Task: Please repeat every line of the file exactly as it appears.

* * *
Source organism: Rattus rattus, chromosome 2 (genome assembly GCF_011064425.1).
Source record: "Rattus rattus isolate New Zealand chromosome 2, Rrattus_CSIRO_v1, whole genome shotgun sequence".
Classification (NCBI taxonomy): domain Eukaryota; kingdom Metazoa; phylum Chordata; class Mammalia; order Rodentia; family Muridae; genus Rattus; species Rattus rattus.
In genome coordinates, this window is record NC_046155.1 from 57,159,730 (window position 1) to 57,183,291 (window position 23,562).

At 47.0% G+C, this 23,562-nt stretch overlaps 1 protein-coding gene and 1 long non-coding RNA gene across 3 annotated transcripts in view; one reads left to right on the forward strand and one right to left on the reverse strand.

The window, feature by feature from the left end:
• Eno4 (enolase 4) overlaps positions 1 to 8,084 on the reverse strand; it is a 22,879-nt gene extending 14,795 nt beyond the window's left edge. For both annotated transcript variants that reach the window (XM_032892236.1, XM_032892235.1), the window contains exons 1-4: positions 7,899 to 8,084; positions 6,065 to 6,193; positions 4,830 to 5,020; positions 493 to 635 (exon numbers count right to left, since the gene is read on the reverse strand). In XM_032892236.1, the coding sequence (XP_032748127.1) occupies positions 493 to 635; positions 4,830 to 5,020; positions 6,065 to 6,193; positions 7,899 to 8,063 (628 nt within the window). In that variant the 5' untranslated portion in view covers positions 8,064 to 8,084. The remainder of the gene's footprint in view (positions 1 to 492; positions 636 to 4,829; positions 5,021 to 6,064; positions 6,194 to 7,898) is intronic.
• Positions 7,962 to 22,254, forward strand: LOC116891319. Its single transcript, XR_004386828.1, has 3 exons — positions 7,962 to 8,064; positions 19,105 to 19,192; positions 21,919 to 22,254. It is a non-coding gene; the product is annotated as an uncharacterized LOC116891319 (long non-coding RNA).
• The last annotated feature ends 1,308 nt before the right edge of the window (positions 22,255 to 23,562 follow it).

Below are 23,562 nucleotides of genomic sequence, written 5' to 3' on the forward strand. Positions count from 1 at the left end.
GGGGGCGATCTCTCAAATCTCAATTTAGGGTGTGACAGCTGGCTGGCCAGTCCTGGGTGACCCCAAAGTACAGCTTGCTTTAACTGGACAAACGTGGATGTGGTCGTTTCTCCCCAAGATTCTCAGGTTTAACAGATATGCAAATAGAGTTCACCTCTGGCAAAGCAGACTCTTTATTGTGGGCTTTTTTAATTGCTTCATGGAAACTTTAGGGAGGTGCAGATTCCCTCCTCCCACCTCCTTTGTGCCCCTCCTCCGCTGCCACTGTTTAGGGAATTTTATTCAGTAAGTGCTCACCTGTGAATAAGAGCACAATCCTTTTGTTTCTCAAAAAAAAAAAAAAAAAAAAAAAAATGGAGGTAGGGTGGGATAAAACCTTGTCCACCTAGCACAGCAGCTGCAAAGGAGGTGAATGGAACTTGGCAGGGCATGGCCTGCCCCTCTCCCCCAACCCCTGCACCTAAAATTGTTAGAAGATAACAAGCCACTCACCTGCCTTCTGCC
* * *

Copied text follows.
Source organism: Rattus rattus, chromosome 2 (genome assembly GCF_011064425.1).
Source record: "Rattus rattus isolate New Zealand chromosome 2, Rrattus_CSIRO_v1, whole genome shotgun sequence".
Classification (NCBI taxonomy): domain Eukaryota; kingdom Metazoa; phylum Chordata; class Mammalia; order Rodentia; family Muridae; genus Rattus; species Rattus rattus.
In genome coordinates, this window is record NC_046155.1 from 57,159,730 (window position 1) to 57,183,291 (window position 23,562).

At 47.0% G+C, this 23,562-nt stretch overlaps 1 protein-coding gene and 1 long non-coding RNA gene across 3 annotated transcripts in view; one reads left to right on the forward strand and one right to left on the reverse strand.

The window, feature by feature from the left end:
• Eno4 (enolase 4) overlaps positions 1 to 8,084 on the reverse strand; it is a 22,879-nt gene extending 14,795 nt beyond the window's left edge. For both annotated transcript variants that reach the window (XM_032892236.1, XM_032892235.1), the window contains exons 1-4: positions 7,899 to 8,084; positions 6,065 to 6,193; positions 4,830 to 5,020; positions 493 to 635 (exon numbers count right to left, since the gene is read on the reverse strand). In XM_032892236.1, the coding sequence (XP_032748127.1) occupies positions 493 to 635; positions 4,830 to 5,020; positions 6,065 to 6,193; positions 7,899 to 8,063 (628 nt within the window). In that variant the 5' untranslated portion in view covers positions 8,064 to 8,084. The remainder of the gene's footprint in view (positions 1 to 492; positions 636 to 4,829; positions 5,021 to 6,064; positions 6,194 to 7,898) is intronic.
• Positions 7,962 to 22,254, forward strand: LOC116891319. Its single transcript, XR_004386828.1, has 3 exons — positions 7,962 to 8,064; positions 19,105 to 19,192; positions 21,919 to 22,254. It is a non-coding gene; the product is annotated as an uncharacterized LOC116891319 (long non-coding RNA).
• The last annotated feature ends 1,308 nt before the right edge of the window (positions 22,255 to 23,562 follow it).

Below are 23,562 nucleotides of genomic sequence, written 5' to 3' on the forward strand. Positions count from 1 at the left end.
GGGGGCGATCTCTCAAATCTCAATTTAGGGTGTGACAGCTGGCTGGCCAGTCCTGGGTGACCCCAAAGTACAGCTTGCTTTAACTGGACAAACGTGGATGTGGTCGTTTCTCCCCAAGATTCTCAGGTTTAACAGATATGCAAATAGAGTTCACCTCTGGCAAAGCAGACTCTTTATTGTGGGCTTTTTTAATTGCTTCATGGAAACTTTAGGGAGGTGCAGATTCCCTCCTCCCACCTCCTTTGTGCCCCTCCTCCGCTGCCACTGTTTAGGGAATTTTATTCAGTAAGTGCTCACCTGTGAATAAGAGCACAATCCTTTTGTTTCTCAAAAAAAAAAAAAAAAAAAAAAAAATGGAGGTAGGGTGGGATAAAACCTTGTCCACCTAGCACAGCAGCTGCAAAGGAGGTGAATGGAACTTGGCAGGGCATGGCCTGCCCCTCTCCCCCAACCCCTGCACCTAAAATTGTTAGAAGATAACAAGCCACTCACCTGCCTTCTGCC